Glenelg's Edell is no stranger to states

Three-sport performer is in 5th straight tourney

Girls basketball notebook

High Schools

March 08, 2001

Most high school athletes never get to play in a state tournament.

And then there is Glenelg's Erin Edell.

When Edell takes to the floor at UMBC tomorrow night for the Class 1A state semifinal against Bohemia Manor, she will be making her fifth straight and sixth overall appearance in a state tournament.

As a junior, Edell started on the soccer, basketball and lacrosse teams that reached state finals. The soccer team won.

This year, Edell was a starting defender on the state championship soccer team. She will start at forward against Bohemia Manor.

Edell, the daughter of Maryland men's lacrosse coach Dick Edell, is averaging 4.3 points and 5.4 rebounds for the sixth-ranked Gladiators (17-7). She's unselfish, does the little things a good team needs and always plays hard.

"She's unorthodox-looking in everything she does, but she gets the job done," said Glenelg coach Ciaran Lesikar. "When the game gets tough, Erin always shows up. And her intensity on defense is just unmatched." -- Stan Rappaport

Johnson's new experience

As a high school basketball player, Dana Johnson had an impressive resume, including leading Western to back-to-back City-Wide and Metro Classic titles and earning All-Metro Player of the Year and All-America honors.

But Johnson never had a chance to experience a state championship -- until now.

"It's crazy to say that my kids have more experience than I do," said Johnson, who finally gets to the state tournament today as the rookie coach of the No. 7 Doves. "It's all new to me."

The Baltimore City schools did not join the Maryland Public Secondary Athletic Association until the 1992-93 school year -- two years after Johnson graduated and headed off to play at Tennessee.

To prepare for the state tournament atmosphere, Johnson has been talking to Doves seniors Rolonda Brown and Lillian Drumgold about the tournament almost every night.

"Between [Brown and Drumgold] and some coaches, my former coach [Breezy] Bishop, I'm getting the once-up on everything." -- Katherine Dunn

Happy return for Burgess

Milford Mill's Shari Burgess missed the early part of the season with a back injury that was originally thought to be a fractured vertebrae. It turned out to be a bruised vertebrae.

In her first game back at full stride on Feb. 8, Burgess scored 15 points to help the Millers avenge an early-season loss to Randallstown. On Saturday, she scored 14 as the No. 8 Millers romped past the Rams, 61-41, in the region final.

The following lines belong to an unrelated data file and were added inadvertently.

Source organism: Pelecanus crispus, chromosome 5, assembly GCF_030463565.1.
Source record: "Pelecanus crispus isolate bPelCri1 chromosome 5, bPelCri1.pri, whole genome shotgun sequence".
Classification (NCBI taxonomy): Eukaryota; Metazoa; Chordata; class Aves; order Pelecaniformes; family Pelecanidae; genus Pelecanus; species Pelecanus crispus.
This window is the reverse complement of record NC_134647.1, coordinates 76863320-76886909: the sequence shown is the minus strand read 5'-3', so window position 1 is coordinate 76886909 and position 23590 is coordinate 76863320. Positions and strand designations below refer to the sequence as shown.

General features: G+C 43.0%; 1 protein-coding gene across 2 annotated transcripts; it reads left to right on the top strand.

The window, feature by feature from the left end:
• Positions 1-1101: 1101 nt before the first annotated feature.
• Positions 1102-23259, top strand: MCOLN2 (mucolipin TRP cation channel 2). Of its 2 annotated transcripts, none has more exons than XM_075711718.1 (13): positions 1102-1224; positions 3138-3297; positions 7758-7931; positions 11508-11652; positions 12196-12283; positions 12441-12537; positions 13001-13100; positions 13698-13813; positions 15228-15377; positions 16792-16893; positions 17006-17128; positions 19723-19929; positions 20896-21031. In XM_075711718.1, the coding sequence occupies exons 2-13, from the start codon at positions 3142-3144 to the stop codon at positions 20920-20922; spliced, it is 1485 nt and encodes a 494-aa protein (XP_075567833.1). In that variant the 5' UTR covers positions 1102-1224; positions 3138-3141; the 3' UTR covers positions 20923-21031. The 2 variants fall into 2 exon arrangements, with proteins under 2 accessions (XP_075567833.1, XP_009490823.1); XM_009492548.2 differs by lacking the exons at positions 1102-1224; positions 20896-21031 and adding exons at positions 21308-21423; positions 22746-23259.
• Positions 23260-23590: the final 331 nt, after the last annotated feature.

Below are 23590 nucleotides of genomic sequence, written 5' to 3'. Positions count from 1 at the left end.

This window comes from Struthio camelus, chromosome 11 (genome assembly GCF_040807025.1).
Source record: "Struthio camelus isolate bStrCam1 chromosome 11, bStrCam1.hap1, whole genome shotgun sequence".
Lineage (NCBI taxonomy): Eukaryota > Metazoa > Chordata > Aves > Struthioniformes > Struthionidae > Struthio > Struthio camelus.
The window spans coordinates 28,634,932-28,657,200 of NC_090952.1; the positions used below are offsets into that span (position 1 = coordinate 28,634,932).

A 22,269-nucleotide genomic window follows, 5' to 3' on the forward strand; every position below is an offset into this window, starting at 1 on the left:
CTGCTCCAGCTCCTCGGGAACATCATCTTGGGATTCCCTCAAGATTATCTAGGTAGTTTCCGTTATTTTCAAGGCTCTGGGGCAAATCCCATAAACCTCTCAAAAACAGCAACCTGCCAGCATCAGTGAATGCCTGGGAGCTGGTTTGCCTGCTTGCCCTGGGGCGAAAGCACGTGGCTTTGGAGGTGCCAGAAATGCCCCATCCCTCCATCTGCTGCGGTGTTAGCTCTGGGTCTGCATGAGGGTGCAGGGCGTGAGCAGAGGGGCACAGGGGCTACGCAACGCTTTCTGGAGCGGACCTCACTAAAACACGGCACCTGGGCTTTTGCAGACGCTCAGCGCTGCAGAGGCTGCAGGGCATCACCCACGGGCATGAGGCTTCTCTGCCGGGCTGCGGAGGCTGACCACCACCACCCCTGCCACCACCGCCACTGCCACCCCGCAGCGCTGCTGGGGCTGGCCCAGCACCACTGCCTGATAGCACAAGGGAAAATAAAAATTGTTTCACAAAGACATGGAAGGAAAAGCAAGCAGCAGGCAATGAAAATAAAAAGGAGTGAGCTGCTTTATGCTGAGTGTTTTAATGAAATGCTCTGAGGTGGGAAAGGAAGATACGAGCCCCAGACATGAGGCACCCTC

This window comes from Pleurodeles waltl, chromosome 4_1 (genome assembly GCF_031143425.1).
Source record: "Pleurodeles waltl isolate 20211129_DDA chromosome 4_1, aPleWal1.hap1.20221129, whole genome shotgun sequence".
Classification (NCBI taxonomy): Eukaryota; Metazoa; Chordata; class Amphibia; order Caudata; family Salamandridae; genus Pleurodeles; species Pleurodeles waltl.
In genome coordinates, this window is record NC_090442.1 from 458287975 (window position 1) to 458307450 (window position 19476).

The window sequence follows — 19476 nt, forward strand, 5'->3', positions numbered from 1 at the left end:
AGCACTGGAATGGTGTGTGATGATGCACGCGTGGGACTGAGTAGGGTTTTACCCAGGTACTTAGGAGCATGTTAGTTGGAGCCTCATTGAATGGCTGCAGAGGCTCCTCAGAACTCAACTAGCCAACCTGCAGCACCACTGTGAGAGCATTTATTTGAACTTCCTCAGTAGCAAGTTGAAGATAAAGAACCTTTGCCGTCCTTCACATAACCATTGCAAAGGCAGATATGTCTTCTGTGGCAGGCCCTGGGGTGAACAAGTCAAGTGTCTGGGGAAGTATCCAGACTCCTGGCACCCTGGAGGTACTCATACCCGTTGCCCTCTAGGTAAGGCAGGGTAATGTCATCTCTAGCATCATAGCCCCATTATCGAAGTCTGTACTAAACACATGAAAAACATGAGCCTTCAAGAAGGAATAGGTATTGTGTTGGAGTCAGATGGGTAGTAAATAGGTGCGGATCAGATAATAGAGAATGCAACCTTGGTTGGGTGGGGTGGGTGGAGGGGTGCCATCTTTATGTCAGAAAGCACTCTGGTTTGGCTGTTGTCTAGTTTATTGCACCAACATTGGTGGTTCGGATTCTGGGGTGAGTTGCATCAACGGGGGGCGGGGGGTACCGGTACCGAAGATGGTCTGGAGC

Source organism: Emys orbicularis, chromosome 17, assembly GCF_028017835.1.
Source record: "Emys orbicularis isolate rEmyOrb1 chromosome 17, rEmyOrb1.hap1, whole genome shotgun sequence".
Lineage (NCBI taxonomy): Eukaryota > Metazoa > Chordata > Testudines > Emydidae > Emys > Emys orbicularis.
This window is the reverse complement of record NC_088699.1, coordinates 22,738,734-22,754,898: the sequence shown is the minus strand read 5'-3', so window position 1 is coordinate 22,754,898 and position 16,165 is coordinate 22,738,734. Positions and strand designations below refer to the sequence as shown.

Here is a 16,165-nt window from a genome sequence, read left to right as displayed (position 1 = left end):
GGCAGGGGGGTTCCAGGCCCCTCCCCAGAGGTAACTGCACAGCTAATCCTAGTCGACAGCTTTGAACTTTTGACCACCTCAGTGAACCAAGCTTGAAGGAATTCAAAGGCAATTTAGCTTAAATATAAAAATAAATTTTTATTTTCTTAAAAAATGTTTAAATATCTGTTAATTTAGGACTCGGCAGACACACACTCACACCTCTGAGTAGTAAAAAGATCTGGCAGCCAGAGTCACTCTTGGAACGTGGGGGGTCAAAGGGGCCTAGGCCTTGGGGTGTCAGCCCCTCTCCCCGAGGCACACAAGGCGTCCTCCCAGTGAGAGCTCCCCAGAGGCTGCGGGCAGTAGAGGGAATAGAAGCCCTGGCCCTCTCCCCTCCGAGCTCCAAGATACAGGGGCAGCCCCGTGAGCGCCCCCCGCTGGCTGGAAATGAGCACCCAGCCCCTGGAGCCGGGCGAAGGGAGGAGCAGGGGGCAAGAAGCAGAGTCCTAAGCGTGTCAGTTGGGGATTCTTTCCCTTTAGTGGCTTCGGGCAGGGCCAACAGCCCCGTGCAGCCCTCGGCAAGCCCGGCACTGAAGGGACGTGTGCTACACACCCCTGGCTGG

"Finally, her shot is back," Millers coach Pam Wright said of the junior, who has excellent range. "She just doesn't shoot enough."

Burgess is peaking at the right time. She proved herself in last year's state semifinal, scoring 20 to help the Millers beat Thomas Stone and reach the title game for the third straight year.

Although her three-point shooting can light a fire under the Millers, Burgess brings a lot more than scoring to her team.

"She adds defense," Wright said. "She's real active, she's the fastest person on the team, very aggressive." -- Katherine Dunn

Poets in defense mode

After a dream 1999-2000 season that ended with a sweep of Baltimore City, region and state Class 2A championships as well as the final No. 1 ranking, the Dunbar Poets have learned that it's a lot harder to stay at the top than to get there in the first place.

The No. 11 Poets have dropped off a bit, losing the city title to Western, 53-51. That has only made them more determined to successfully defend their state crown.

"The Western game really hurt because of us beating them by 27 [during the regular season]," said Poets coach Wardell Selby. "I kept instilling in the girls that every game, every day you have to go prove yourself over -- me as a coach, them as players."

After the Western loss, Selby shook up his lineup and forced players to earn their starting spots all over again.

"That woke the team up. They responded well in the Catonsville game," Selby said of their 71-66 win in the region final. "They started off slow, but the light came that we don't want the season to end." -- Katherine Dunn

'Cats have experience edge

Been there, done that.

While defending state champ Arundel makes its fifth appearance in seven tries in the state's final four, Winston Churchill has never set foot in a state tournament game.

For a team starting two juniors, two sophomores and a freshman, and with just two seniors on the roster, the significance of the moment is not lost on first-year Bulldogs coach Pat Fisher.

"Up until Friday, the pressure wasn't too much. But now, we're seeing a whole lot of pressure," said Fisher, who coached the junior varsity squad for five years. "They know what they can do."

By contrast, Wildcats senior starters Najmah Fauntleroy, Jill Marano and Tracy Pucci are making their third trip to the state semifinals. The other starters, senior Catherine Gonzalez and sophomore Amanda Hernandez, saw significant playing time last season.

But Arundel coach Lee Rogers isn't ready to toot his top-ranked team's horn just yet.

"I don't know if it gives us the edge, but it does help us adapt to the environment and the crowds," he said. -- Edward Lee

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